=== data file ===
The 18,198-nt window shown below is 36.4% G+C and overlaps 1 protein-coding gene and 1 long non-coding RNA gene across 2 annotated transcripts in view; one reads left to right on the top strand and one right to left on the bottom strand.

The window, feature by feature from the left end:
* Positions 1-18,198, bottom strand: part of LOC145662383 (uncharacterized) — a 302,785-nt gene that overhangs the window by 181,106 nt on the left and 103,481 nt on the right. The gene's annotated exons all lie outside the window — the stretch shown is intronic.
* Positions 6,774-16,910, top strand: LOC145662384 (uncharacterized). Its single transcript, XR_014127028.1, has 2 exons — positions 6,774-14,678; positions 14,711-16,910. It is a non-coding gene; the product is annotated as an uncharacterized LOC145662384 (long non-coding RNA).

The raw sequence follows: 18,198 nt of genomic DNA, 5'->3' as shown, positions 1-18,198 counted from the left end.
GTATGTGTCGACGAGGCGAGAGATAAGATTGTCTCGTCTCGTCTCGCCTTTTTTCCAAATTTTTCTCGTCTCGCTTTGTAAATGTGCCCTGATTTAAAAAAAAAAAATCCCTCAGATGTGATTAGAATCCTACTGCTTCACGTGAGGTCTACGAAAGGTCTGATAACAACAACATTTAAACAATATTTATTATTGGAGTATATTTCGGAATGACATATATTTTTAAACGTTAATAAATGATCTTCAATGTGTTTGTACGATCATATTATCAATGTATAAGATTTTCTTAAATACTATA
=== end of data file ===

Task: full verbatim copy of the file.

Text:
The 18,198-nt window shown below is 36.4% G+C and overlaps 1 protein-coding gene and 1 long non-coding RNA gene across 2 annotated transcripts in view; one reads left to right on the top strand and one right to left on the bottom strand.

The window, feature by feature from the left end:
* Positions 1-18,198, bottom strand: part of LOC145662383 (uncharacterized) — a 302,785-nt gene that overhangs the window by 181,106 nt on the left and 103,481 nt on the right. The gene's annotated exons all lie outside the window — the stretch shown is intronic.
* Positions 6,774-16,910, top strand: LOC145662384 (uncharacterized). Its single transcript, XR_014127028.1, has 2 exons — positions 6,774-14,678; positions 14,711-16,910. It is a non-coding gene; the product is annotated as an uncharacterized LOC145662384 (long non-coding RNA).

The raw sequence follows: 18,198 nt of genomic DNA, 5'->3' as shown, positions 1-18,198 counted from the left end.
GTATGTGTCGACGAGGCGAGAGATAAGATTGTCTCGTCTCGTCTCGCCTTTTTTCCAAATTTTTCTCGTCTCGCTTTGTAAATGTGCCCTGATTTAAAAAAAAAAAATCCCTCAGATGTGATTAGAATCCTACTGCTTCACGTGAGGTCTACGAAAGGTCTGATAACAACAACATTTAAACAATATTTATTATTGGAGTATATTTCGGAATGACATATATTTTTAAACGTTAATAAATGATCTTCAATGTGTTTGTACGATCATATTATCAATGTATAAGATTTTCTTAAATACTATA